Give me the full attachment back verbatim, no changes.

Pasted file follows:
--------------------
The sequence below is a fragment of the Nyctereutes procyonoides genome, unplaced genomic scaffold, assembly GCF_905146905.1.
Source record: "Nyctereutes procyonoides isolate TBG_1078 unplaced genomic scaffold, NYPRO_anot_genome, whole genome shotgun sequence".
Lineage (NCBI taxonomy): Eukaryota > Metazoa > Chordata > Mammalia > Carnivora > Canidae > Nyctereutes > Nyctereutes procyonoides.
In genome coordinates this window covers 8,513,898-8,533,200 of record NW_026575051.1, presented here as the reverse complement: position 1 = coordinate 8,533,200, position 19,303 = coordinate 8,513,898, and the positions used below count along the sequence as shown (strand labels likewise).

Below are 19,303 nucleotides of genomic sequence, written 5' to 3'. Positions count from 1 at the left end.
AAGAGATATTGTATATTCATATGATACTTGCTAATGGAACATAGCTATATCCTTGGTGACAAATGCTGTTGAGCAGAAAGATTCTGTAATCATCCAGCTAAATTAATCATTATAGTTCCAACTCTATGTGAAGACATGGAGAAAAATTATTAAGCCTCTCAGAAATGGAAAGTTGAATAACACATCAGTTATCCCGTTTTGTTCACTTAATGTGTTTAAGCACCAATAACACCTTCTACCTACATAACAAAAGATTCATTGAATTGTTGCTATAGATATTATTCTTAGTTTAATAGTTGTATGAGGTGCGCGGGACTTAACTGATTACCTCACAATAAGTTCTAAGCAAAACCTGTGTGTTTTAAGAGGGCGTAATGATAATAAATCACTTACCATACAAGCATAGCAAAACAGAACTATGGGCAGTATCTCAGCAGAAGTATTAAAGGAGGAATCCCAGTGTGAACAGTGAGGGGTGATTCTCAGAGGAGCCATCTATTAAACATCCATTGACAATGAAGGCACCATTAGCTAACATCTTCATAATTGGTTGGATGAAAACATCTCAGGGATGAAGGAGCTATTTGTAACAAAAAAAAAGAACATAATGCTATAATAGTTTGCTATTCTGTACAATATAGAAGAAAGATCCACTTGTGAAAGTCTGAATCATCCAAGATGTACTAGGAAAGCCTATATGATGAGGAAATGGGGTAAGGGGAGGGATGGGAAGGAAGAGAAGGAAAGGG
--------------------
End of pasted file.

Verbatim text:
The sequence below is a fragment of the Nyctereutes procyonoides genome, unplaced genomic scaffold, assembly GCF_905146905.1.
Source record: "Nyctereutes procyonoides isolate TBG_1078 unplaced genomic scaffold, NYPRO_anot_genome, whole genome shotgun sequence".
Lineage (NCBI taxonomy): Eukaryota > Metazoa > Chordata > Mammalia > Carnivora > Canidae > Nyctereutes > Nyctereutes procyonoides.
In genome coordinates this window covers 8,513,898-8,533,200 of record NW_026575051.1, presented here as the reverse complement: position 1 = coordinate 8,533,200, position 19,303 = coordinate 8,513,898, and the positions used below count along the sequence as shown (strand labels likewise).

Below are 19,303 nucleotides of genomic sequence, written 5' to 3'. Positions count from 1 at the left end.
AAGAGATATTGTATATTCATATGATACTTGCTAATGGAACATAGCTATATCCTTGGTGACAAATGCTGTTGAGCAGAAAGATTCTGTAATCATCCAGCTAAATTAATCATTATAGTTCCAACTCTATGTGAAGACATGGAGAAAAATTATTAAGCCTCTCAGAAATGGAAAGTTGAATAACACATCAGTTATCCCGTTTTGTTCACTTAATGTGTTTAAGCACCAATAACACCTTCTACCTACATAACAAAAGATTCATTGAATTGTTGCTATAGATATTATTCTTAGTTTAATAGTTGTATGAGGTGCGCGGGACTTAACTGATTACCTCACAATAAGTTCTAAGCAAAACCTGTGTGTTTTAAGAGGGCGTAATGATAATAAATCACTTACCATACAAGCATAGCAAAACAGAACTATGGGCAGTATCTCAGCAGAAGTATTAAAGGAGGAATCCCAGTGTGAACAGTGAGGGGTGATTCTCAGAGGAGCCATCTATTAAACATCCATTGACAATGAAGGCACCATTAGCTAACATCTTCATAATTGGTTGGATGAAAACATCTCAGGGATGAAGGAGCTATTTGTAACAAAAAAAAAGAACATAATGCTATAATAGTTTGCTATTCTGTACAATATAGAAGAAAGATCCACTTGTGAAAGTCTGAATCATCCAAGATGTACTAGGAAAGCCTATATGATGAGGAAATGGGGTAAGGGGAGGGATGGGAAGGAAGAGAAGGAAAGGG